Yesterday, it was the Daihatsu Rocky. Today, it's the Raize.
Actually, both of these were launched at the same time in Japan. After all, these are the same cars from bumper to bumper for the most part. What's the difference between the Rocky and Raize then?
You'll need a bit of an eagle eye to spot the changes aside from the Toyota badges on the Raize. For starters, it has a different set of front and rear bumpers, and a bit more color choices. It also has a different set of alloy wheel designs with the Rocky using a split three-spoke set while the Raize has a five-spoke set. Other than those, it's the only way to distinguish the Toyota from the Daihatsu. But wheras the Rocky is the biggest crossover Daihatsu has to offer, the Raize is at the opposite end of Toyota's crossover hierarchy as it's smaller than the C-HR.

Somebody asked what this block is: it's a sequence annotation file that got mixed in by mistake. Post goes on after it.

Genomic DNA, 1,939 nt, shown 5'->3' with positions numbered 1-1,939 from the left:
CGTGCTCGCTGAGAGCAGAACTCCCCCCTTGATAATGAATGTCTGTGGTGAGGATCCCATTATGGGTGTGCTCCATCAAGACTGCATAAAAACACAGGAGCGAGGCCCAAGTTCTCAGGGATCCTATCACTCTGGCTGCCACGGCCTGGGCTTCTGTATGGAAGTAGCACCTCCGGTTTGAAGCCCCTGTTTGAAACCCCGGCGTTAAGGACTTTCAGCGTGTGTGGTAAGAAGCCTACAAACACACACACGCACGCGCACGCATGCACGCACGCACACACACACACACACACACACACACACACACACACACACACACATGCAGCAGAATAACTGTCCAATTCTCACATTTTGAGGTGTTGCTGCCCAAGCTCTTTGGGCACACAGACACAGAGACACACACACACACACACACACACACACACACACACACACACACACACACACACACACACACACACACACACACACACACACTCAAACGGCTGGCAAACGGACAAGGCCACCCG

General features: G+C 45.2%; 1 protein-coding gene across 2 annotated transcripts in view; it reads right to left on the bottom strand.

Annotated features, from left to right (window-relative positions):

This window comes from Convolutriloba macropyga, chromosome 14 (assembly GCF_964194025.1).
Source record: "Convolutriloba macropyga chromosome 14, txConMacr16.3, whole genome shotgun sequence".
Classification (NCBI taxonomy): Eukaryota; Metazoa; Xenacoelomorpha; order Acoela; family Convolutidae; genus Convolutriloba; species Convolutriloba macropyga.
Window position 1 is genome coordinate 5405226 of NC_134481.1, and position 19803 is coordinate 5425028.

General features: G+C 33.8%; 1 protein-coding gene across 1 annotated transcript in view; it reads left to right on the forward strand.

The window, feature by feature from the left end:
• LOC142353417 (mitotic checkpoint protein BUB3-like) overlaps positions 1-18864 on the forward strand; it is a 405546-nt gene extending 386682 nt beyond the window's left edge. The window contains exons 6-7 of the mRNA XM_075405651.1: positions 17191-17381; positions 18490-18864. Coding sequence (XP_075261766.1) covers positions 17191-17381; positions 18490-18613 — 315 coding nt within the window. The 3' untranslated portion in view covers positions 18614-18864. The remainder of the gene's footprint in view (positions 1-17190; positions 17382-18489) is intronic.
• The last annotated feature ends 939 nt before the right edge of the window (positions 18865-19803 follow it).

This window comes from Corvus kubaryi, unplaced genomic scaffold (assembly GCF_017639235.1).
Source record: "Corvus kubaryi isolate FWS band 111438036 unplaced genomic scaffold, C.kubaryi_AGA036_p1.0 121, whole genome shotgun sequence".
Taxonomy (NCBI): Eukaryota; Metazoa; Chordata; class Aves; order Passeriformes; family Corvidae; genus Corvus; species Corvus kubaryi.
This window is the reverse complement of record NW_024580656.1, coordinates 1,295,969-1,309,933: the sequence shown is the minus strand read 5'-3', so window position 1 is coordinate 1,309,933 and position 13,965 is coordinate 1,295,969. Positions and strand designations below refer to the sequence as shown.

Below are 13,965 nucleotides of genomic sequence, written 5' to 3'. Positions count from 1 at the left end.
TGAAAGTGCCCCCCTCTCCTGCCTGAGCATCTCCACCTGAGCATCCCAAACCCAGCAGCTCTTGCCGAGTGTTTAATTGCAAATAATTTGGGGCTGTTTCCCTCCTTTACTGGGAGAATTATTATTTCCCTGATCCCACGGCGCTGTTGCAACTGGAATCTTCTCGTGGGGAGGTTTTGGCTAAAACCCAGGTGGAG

Interior is largely the same too. Peel away the Toyota badges and swap out the steering wheel and it's exactly the same as the Rocky. That's a good thing because it gets the neat fully digital instrument cluster from the Daihatsu, which comes with a rather quirky tachometer 'barrel' on the screen. Not only that, the cluster itself can be reconfigured according to the driver's personal preference.
Engine and powertrain combinations are the same as the Daihatsu. The Toyota Raize uses a 1.0-liter, three-cylinder engine that's good for 98 PS and 140 Nm of torque. There's no manual transmission option available, but all-wheel drive is an option. Without it, power is sent to the front wheels.
Should Toyota Philippines bring in the Rocky, it has a couple of cars it has to face off. These are the Ford EcoSport, Suzuki Vitara, Nissan Juke, and upcoming Kia Seltos, just to name a few. However, the Rush is making it unlikely for the Raize to be sold here since Toyota had positioned it as a small SUV. Of course, it would be nice to have another subcompact crossover option in the market.